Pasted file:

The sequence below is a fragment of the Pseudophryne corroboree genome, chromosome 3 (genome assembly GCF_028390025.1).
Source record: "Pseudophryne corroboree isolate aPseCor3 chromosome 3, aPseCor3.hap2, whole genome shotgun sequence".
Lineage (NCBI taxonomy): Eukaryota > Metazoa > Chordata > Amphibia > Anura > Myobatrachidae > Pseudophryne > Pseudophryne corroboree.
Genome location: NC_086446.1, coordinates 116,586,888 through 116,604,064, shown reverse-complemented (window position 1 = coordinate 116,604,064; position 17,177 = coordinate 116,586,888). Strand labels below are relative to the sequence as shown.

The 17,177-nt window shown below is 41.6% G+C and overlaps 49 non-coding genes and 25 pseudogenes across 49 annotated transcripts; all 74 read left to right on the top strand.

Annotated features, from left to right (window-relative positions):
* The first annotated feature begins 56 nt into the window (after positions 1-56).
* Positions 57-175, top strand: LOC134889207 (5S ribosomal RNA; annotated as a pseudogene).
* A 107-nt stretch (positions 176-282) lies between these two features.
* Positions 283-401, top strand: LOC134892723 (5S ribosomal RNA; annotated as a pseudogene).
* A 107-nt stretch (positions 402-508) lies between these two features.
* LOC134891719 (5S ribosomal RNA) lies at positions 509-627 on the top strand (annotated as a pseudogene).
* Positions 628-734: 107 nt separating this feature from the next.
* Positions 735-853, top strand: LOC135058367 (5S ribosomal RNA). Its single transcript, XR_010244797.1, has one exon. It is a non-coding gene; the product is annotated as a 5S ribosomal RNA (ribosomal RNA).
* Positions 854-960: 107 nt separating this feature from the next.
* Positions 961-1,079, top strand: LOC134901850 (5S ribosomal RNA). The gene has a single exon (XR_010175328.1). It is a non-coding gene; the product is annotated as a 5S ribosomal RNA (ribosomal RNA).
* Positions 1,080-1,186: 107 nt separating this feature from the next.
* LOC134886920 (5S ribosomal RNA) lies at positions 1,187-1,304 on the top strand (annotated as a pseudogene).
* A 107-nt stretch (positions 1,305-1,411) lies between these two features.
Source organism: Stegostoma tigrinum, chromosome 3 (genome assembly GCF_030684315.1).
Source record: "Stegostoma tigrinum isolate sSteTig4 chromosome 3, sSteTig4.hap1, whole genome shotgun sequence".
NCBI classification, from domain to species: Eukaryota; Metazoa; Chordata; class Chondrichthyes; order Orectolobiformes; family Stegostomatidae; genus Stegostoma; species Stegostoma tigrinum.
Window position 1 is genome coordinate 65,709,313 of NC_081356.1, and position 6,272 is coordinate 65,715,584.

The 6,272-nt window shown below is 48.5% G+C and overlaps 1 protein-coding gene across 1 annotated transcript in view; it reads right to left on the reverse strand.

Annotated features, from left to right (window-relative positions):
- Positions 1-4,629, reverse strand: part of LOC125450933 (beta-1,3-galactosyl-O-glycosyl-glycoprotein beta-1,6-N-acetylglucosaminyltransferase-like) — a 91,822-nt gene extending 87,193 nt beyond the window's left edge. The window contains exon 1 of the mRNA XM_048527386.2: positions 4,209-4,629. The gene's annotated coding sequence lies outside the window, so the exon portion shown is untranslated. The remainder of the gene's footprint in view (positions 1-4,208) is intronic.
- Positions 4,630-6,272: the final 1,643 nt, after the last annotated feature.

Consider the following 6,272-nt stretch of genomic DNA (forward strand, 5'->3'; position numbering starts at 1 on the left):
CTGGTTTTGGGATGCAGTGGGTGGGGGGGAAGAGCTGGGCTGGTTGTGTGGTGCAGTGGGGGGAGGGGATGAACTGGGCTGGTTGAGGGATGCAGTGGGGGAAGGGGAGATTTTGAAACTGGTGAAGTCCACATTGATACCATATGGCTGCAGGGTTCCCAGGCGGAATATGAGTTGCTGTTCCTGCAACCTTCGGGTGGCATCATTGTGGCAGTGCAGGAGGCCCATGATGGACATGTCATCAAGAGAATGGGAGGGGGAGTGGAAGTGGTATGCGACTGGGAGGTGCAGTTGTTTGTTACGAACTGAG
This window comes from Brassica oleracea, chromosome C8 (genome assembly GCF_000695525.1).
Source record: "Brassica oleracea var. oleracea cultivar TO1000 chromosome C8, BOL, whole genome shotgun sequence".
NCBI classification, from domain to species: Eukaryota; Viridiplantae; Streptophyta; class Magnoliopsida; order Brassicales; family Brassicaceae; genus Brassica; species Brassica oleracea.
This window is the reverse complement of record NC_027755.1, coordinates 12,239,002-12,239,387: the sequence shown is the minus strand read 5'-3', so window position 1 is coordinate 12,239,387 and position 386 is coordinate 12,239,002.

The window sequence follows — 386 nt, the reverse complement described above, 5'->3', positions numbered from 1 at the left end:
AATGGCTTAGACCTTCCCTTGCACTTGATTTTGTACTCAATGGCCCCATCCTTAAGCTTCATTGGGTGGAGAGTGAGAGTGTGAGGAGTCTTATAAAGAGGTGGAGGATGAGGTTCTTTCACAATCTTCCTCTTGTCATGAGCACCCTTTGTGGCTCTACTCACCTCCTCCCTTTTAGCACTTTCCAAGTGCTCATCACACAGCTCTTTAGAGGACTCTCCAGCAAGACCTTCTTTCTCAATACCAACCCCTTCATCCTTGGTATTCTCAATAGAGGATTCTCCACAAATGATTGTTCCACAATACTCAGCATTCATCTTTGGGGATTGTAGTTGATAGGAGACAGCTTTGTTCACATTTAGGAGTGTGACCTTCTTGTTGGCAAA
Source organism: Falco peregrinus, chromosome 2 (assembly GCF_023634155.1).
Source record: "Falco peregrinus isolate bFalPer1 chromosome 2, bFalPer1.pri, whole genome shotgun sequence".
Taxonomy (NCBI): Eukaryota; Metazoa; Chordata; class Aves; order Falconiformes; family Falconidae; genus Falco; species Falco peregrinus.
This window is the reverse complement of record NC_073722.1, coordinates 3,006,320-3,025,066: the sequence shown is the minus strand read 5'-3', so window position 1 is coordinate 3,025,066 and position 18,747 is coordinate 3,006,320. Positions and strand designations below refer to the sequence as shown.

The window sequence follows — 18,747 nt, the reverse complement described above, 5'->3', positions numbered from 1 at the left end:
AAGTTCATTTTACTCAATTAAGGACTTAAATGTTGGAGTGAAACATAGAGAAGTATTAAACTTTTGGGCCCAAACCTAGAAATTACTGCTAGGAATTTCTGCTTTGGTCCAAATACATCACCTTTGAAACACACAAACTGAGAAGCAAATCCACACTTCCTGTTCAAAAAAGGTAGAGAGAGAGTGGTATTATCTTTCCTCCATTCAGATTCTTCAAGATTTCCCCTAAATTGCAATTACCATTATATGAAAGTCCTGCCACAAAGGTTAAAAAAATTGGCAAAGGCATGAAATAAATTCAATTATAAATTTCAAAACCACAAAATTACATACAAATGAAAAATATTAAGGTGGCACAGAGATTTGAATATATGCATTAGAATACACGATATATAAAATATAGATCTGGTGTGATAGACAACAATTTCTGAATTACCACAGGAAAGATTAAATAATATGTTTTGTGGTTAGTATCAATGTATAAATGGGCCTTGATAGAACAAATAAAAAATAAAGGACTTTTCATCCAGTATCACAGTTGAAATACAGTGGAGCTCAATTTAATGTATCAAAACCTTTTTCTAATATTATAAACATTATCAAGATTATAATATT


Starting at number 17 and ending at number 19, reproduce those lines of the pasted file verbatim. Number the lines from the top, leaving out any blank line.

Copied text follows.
* Positions 1,080-1,186: 107 nt separating this feature from the next.
* LOC134886920 (5S ribosomal RNA) lies at positions 1,187-1,304 on the top strand (annotated as a pseudogene).
* A 107-nt stretch (positions 1,305-1,411) lies between these two features.